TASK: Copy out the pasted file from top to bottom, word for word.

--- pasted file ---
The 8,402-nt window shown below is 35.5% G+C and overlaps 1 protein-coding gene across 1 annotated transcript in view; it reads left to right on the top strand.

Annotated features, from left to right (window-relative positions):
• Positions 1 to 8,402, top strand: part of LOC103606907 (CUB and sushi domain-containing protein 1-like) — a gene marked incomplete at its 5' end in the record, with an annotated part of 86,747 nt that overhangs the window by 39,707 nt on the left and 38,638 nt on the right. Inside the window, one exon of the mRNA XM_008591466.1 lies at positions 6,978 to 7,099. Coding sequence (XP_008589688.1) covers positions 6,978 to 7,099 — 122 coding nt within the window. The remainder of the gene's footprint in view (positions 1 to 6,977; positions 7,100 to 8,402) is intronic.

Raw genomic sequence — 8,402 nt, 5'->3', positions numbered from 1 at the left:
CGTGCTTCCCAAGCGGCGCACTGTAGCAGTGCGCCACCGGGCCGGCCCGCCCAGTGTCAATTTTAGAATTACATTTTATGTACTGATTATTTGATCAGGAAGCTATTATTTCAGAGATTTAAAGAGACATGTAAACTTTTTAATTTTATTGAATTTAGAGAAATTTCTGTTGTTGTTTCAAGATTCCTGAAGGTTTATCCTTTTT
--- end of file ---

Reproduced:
The 8,402-nt window shown below is 35.5% G+C and overlaps 1 protein-coding gene across 1 annotated transcript in view; it reads left to right on the top strand.

Annotated features, from left to right (window-relative positions):
• Positions 1 to 8,402, top strand: part of LOC103606907 (CUB and sushi domain-containing protein 1-like) — a gene marked incomplete at its 5' end in the record, with an annotated part of 86,747 nt that overhangs the window by 39,707 nt on the left and 38,638 nt on the right. Inside the window, one exon of the mRNA XM_008591466.1 lies at positions 6,978 to 7,099. Coding sequence (XP_008589688.1) covers positions 6,978 to 7,099 — 122 coding nt within the window. The remainder of the gene's footprint in view (positions 1 to 6,977; positions 7,100 to 8,402) is intronic.

Raw genomic sequence — 8,402 nt, 5'->3', positions numbered from 1 at the left:
CGTGCTTCCCAAGCGGCGCACTGTAGCAGTGCGCCACCGGGCCGGCCCGCCCAGTGTCAATTTTAGAATTACATTTTATGTACTGATTATTTGATCAGGAAGCTATTATTTCAGAGATTTAAAGAGACATGTAAACTTTTTAATTTTATTGAATTTAGAGAAATTTCTGTTGTTGTTTCAAGATTCCTGAAGGTTTATCCTTTTT